On International Women’s Day, Congolese Women Declare Their Rights

On International Women’s Day, Congolese Women Declare Their Rights

On International Women’s Day, Congolese Women Declare Their Rights

After surviving years of gender-based violence as a weapon of war, grassroots activists from Eastern Congo developed a list of twelve demands for equality and justice.


Editor’s Note: Over two years ago, Eve Ensler shared with Nation readers “Ten Things You Can Do About the War in Congo.” On the hundredth anniversary of International Women’s Day, we celebrate City of Joy, a community for women who survived sexual violence during the long-running conflict, founded just over a month ago by Ensler, and post the “Declarations des Femmes Congolaise,” below.

For the first time in Democratic Republic of Congo, a commanding officer was tried and prosecuted for rape. It was recently announced that Lt. Col. Mutuare Daniel Kibibi would serve 20 years for ordering the mass rape of the women and children of the village of Fizi during an attack.  Though ground breaking this sentence and the ones to follow may seem, it does not go far enough to protect the women of DR Congo, the majority of whom suffer the unimaginable consequences of violent rape and have to see their rapist in their communities everyday.  Eve Ensler, the founder of vday.org, an organization focused on sexual violence against women, has worked to set up an infrastructure that promotes justice in the war torn country. Her efforts have culminated in the opening of City of Joy, a community for women survivors of sexual violence in Bukavu, Democratic Republic of Congo, on February 4, 2011.

The following declaration was delivered by grassroots activists from Eastern Congo at V-Day’s opening of the City of Joy.  As it comes directly from the hearts and mouths of women activists on the ground, it is finally time to heed their words. Read “Ten Things You Can Do About the War in Congo” and Laura Flanders’s piece on the opening of the City of Joy.

Declarations des Femmes Congolaise

1.Insecurity: We, Congolesewomen, have tired of the persistent insecurity in our communities, both urban and rural. Expectations were high at the announcement of the AMANI LEO KIMYA X, Y, but with dismay we realized that everything was wrong. Those who are supposed to protect us would rather sow desolation and terror in the same manner as foreign gangs (Interahamwe).

2. Economic violence: To the Congolese Government, we ask you to improve the legal texts relating to landownership so that the wife enjoys the right of ownership. Support our efforts to be financially independent.

3. Justice: Provide the Congolese justice system adequate means for the strict application of the law on sexual violence and other legal provisions for the advancement of women.

4. Given the weaknesses in the prosecution of rape used as weapon of war and other forms of gender-based violence in the Congolese judiciary, we request the establishment of a special international criminal court to prosecute all such crimes as “crimes against humanity committed in eastern DRC.

5. We ask the friends here, the international bodies for the defense of human rights, and especially Margot Wallström, Special Representative on Sexual Violence in Conflict, to conduct advocacy with the Security Council of the United Nations for the effectiveness of this course.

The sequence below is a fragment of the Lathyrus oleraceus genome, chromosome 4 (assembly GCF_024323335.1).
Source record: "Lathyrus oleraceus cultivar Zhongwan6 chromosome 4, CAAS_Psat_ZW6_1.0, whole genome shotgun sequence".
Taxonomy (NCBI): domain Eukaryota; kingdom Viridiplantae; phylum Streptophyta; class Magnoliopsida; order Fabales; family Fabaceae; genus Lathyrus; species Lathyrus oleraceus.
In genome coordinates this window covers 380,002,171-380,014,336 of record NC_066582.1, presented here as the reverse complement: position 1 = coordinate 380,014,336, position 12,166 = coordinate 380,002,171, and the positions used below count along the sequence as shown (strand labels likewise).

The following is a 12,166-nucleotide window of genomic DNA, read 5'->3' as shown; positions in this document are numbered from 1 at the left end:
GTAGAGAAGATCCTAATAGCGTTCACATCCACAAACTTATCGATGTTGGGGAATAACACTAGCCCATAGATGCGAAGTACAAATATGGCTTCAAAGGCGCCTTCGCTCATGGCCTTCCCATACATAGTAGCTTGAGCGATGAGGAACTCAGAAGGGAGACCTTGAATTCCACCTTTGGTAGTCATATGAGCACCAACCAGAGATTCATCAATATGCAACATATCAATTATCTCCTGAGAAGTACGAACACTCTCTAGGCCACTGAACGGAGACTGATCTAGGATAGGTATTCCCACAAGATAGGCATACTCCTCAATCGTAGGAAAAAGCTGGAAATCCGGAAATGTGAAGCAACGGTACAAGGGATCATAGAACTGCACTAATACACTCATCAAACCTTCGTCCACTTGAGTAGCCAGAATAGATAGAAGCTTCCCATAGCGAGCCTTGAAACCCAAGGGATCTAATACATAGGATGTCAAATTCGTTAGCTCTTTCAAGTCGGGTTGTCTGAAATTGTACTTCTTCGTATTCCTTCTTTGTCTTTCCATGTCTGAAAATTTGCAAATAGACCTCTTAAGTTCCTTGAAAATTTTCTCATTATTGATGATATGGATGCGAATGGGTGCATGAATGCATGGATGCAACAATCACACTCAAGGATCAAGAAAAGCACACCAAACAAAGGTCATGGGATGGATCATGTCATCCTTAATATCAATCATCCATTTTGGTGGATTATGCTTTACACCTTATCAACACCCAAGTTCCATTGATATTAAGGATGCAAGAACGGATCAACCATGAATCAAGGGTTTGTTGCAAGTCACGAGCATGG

6. Require that candidates for repatriation to their country Rwanda, the elements of foreign armed Interahamwe and others who come from backgrounds where there has been mass rape, sexual slavery, massacres, abductions, looting, etc, are brought before the people for identification before the DDRRR (disarmament, demobilization, repatriation, reintegration, and resettlement) program.

7. In order to prevent repeated rape of survivors when they return to insecure environments, we beg you to ask your respective governments to assist the DRC to take out terrorists from our villages.


The rapes that we have known have adverse effects on our health.  Many of us have caught serious infections and even AIDS.  Others have lost their genitals. Some communities will be reduced due to our inability to reproduce. Today, Population Surviving with AIDS (PVVS) do not have access to ARVs (Antiretroviral drugs) due to the deficiency.

8. A management of ARVs and other pharmaceutical products. Improve health policies for woman, giving the country specialized medical institutions for cancer, reproductive health, genital surgery, etc.

9. Support the initiative of the company Pharmakina in the production and certification of locally produced ARVs in Bukavu.

10. To the international community: Redouble efforts in support of health policy in the DRC.

11. Reinsertion and Reintegration: Develop and support mechanisms to support vulnerable women who have experienced rape to make them more independent in order to meet the needs of their survival and that of their offspring.

12. Take the issue of repressed Angola head on, and treat Angolans in an acceptable humane manner.

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Katrina vanden Heuvel
Editorial Director and Publisher, The Nation

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